London Bridge was there, sure, but it was built 600 years earlier and not a reference for constructing the bridge. The wooden bridge at Fulham wasn’t either. No other reference could be made than to seek help abroad.
8. Westminster Bridge was constructed by a Swiss
Since there weren’t any British architects capable of doing the job, the only way was to seek abroad. The French were way further ahead in bridge building, but hiring a French engineer to build a bridge in London probably wouldn’t have been a good idea.
They eventually found a young Swiss engineer named Charles Labelye (1705-1762) who moved to London in the 1720s and had a British passport as well.
An interesting fact about the engineer of Westminster Bridge: When he moved to London, he claims he didn’t know a word of English!
9. Labelye received heavy criticism
The British architects weren’t too happy that a foreigner was assigned to build Westminster Bridge. Therefore, his revolutionary practices were heavily criticized by some of his British colleagues.
In one pamphlet, he was referred to as “Mr. Self-Sufficient,” who made “Westminster Bridge Sinking into ruin.”
Obviously, they were complete amateurs and their observations were as good as anybody who wasn’t remotely knowledgeable about engineering and constructing a bridge.
10. Westminster Bridge was completed in 1750
With all the delays initially, it’s no wonder that the construction took much longer than expected. After starting in 1739, the bridge was only completed in 1750 and officially opened to the public on November 18 of that year.
The first reaction of Londoners was extremely positive, and a magazine called “Gentlemen’s Magazine” referred to the bridge as “A very great ornament to our metropolis, and will be looked on with pleasure or envy by all foreigners.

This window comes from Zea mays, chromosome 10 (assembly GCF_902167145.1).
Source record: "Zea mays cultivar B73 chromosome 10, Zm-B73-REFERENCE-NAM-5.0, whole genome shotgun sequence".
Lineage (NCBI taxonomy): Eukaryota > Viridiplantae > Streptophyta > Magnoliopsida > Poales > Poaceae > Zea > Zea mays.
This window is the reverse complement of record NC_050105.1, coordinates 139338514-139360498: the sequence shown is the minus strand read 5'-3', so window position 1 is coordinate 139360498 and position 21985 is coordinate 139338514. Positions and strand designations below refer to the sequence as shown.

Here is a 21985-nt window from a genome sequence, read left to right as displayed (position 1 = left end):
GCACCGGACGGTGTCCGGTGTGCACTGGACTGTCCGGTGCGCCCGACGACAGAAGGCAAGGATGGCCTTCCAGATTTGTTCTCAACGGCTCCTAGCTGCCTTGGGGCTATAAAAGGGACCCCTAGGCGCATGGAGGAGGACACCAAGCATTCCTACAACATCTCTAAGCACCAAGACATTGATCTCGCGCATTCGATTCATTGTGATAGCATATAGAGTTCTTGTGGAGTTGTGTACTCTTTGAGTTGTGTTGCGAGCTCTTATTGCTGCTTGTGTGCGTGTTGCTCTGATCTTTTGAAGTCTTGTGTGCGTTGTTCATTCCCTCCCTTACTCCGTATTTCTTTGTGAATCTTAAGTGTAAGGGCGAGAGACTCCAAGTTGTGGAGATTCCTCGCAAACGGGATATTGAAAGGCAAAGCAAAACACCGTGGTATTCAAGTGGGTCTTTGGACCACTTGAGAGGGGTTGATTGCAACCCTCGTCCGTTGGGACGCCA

This was in clear contrast to the envious pamphlet that was published just two years earlier by ill-informed British architects.
11. It was much longer than London Bridge
Westminster was well-received as it helped Londoners avoid congested roads, and it looked pretty amazing upon completion as well.
The only real reference was London Bridge, and Westminster Bridge turned out to be 300 feet longer than its counterpart. There were two pedestrian roads on each side which were 7 feet wide, and the main road in the middle was 30 feet wide.
As a result, the city decided to widen London Bridge about a decade later between 1760 and 1763.
12. It started to decay in the 19th century
London kept on growing all through the 18th century and became one of the biggest cities in the world in the 19th century.
This meant that a lot of traffic was passing Westminster Bridge every single day, resulting in the bridge to start subsiding. On top of that, it proved to be expensive to maintain the bridge as well.
13. A new Westminster Bridge was built
Halfway through the 19th century, there was no other option than to demolish the old Westminster Bridge and replace it with a new one.